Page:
Maynard Forum

Society for Features Journalism (SFJ) Awards Two Diversity Fellowships

Wednesday, May 18, 2011

2006 Media Academy Alum Kathy Lu has furnished the following press release:

The Society for Features Journalism, formerly American Association of Sunday and Features Editors, has awarded Diversity Fellowships to two minority journalists to attend the professional organization’s annual conference, held this year in Tucson, Ariz.


Perceptions of Oakland

Wednesday, April 27, 2011

The following is the speech given by Martin G. Reynolds, Oakland Tribune Editor and keynote speaker of the League of Women Voters 2011 Annual Luncheon. 

For those of us who live and work in Oakland, a unique relationship exists.

We know Oakland is a place you can put on a tux, hop in the car, have a world class meal at any number of fantastic restaurants and then go see Bobby Hutcherson at Yoshi’s, visit Chabot Space and Science Center, or the newly renovated Oakland Museum.


AP Expands Project to Distribute Content from Nonprofit News Organizations

Wednesday, April 27, 2011

NEW YORK - The Associated Press is expanding its project to distribute content from nonprofit news organizations to newspapers through delivery technology that will make it easier for newspapers to find and use the material.


USC Annenberg journalism students receive diversity training through “Fault Lines”

As part of USC Annenberg’s diversity initiative, the School of Journalism began educating new students this academic year with a “Fault Lines” approach that teaches them to better recognize race, class, gender/sexual orientation, generation and geography when reporting.


America's Wire: Maynard Media Center on Structural Racism

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Egypt, America Hears You, but is it Listening?

For the past few weeks Americans have watched along with the rest of the world as events in Egypt continue to unfold.  Americans have listened intently as President Obama has spoken in very nuanced terms about how he would like Egyptian President Mubarak to proceed.  Last week he stated, “I spoke directly to President Mubarak… What is clear -- and what I indicated tonight to President Mubarak -- is my belief that an orderly transition must be meaningful, it must be peaceful, and it must begin now.”  He went on to say, “To the people of Egypt, particularly the young people of Egypt, I want to be clear:  We hear your voices.”  President Obama hears them but is he listening?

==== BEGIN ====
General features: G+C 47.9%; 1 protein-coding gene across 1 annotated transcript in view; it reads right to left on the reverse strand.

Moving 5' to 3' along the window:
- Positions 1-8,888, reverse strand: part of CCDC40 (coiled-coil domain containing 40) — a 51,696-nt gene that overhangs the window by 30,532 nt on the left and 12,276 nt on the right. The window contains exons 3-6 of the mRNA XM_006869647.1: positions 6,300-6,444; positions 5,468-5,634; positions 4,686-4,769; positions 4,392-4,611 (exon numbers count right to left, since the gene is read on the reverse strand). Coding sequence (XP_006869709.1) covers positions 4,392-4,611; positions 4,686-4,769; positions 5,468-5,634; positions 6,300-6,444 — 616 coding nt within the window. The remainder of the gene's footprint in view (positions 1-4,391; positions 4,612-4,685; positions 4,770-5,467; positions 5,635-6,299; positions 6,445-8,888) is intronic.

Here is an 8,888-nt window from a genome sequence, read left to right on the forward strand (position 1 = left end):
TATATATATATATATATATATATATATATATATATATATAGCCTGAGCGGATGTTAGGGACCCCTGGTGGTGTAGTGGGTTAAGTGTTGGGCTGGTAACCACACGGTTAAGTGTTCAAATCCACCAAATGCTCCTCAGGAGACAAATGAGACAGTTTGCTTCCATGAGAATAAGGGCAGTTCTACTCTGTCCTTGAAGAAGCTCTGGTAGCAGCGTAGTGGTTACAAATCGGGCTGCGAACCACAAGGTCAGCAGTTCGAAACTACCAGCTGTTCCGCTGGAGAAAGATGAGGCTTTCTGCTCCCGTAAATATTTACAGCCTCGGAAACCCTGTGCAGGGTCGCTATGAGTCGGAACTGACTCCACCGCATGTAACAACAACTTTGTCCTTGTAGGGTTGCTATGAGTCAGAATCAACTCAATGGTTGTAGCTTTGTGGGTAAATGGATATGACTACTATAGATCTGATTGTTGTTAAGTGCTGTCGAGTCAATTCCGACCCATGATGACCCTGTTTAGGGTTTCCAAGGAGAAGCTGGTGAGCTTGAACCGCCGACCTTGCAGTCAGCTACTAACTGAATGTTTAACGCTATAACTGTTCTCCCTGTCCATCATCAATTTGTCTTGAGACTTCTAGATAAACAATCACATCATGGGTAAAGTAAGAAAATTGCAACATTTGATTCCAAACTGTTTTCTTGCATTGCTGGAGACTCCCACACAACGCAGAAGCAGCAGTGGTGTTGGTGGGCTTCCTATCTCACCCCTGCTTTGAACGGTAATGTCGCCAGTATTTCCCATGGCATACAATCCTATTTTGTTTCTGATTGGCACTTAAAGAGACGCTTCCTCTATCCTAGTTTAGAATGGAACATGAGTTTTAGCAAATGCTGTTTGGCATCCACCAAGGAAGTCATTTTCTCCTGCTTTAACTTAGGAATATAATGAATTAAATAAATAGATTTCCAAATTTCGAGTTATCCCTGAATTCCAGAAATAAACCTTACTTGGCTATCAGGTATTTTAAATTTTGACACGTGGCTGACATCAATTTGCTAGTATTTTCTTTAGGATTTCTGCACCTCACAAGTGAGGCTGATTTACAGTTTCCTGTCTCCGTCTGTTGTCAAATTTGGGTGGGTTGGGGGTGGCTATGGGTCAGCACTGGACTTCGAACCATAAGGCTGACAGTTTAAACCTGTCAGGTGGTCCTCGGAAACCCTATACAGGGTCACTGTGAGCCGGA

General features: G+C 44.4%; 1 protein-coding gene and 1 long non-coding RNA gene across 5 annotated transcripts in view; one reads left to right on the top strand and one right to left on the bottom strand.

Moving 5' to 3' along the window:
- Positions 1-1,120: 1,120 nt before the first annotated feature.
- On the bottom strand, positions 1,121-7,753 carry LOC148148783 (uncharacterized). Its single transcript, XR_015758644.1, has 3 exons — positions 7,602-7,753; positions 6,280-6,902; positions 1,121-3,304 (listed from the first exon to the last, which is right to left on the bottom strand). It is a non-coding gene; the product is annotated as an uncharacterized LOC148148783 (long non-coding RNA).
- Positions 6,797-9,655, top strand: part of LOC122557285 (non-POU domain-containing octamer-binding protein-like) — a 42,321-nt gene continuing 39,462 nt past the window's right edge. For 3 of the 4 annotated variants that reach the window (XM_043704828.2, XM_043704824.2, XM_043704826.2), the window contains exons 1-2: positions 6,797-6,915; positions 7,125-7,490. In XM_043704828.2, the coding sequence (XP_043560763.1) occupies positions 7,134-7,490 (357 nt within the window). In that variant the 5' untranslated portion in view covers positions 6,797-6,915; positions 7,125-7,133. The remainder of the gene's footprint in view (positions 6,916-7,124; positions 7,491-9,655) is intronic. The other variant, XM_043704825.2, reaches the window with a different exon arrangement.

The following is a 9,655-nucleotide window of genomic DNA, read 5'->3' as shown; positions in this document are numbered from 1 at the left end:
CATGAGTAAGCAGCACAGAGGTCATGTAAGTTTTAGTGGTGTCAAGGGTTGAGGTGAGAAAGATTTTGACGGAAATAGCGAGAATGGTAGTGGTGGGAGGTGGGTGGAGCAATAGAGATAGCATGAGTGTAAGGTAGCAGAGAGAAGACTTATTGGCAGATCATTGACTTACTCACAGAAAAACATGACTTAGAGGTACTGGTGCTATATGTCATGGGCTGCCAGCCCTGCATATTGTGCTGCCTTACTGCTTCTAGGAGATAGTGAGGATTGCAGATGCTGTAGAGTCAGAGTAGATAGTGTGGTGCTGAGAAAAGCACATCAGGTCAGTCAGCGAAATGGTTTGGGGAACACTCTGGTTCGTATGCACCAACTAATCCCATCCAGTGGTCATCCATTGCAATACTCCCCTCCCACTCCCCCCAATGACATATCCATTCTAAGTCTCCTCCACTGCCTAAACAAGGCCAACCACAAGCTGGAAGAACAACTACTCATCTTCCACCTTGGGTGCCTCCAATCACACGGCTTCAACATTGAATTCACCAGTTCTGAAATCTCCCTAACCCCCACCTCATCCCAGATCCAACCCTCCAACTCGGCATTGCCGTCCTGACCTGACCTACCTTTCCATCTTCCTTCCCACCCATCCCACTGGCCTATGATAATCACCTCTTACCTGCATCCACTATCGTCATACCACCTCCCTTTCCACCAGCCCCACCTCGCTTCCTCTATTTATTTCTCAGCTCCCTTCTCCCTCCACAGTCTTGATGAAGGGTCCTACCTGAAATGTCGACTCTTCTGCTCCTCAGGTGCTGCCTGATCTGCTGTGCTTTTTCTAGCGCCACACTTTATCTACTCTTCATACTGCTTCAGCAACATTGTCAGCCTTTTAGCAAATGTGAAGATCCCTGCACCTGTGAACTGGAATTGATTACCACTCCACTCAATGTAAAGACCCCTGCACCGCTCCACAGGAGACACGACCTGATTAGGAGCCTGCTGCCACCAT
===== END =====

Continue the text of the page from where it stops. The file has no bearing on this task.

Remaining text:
Protecting federal spending on American Indians and Alaska Natives ‘to some degree’

The National Congress of American Indians proposed a fiscal year 2012 budget last week. It called for modest increases in a variety of federal programs, making the case that more money is required for American Indian and Alaska Native programs because of historic underfunding.

“Tribal leaders look to the upcoming fiscal year with great anticipation for honorable fulfillment of federal trust, treaty, moral and statutory obligations to tribes in the 21st century,” the proposal said. The NCAI budget proposal “presents a fresh opportunity for the U.S. government to live up to the promises made to tribes....” The NCAI request captures the wide variety of needs for services and programs across Indian Country.

In some years this proposal might get a fair hearing. Not this year.


Loughner in Tucson, Bomb in Spokane: Connect the Dots

On Monday January 17th while millions of Americans were peacefully honoring the life, legacy, and sacrifice of the Rev. Dr. Martin Luther King, Jr. the bomb squad in Spokane, WA was defusing a pipe bomb that had been left along a parade route by unknown domestic terrorists.


Setting a new standard for relations between tribes and the U.S.

Wednesday, January 19, 2011

WASHINGTON, D.C. -- What’s my take away from the White House Tribal Nations Conference? Easy. This is an administration that actually believes the United States government must represent all of the people, including American Indians and Alaska Natives.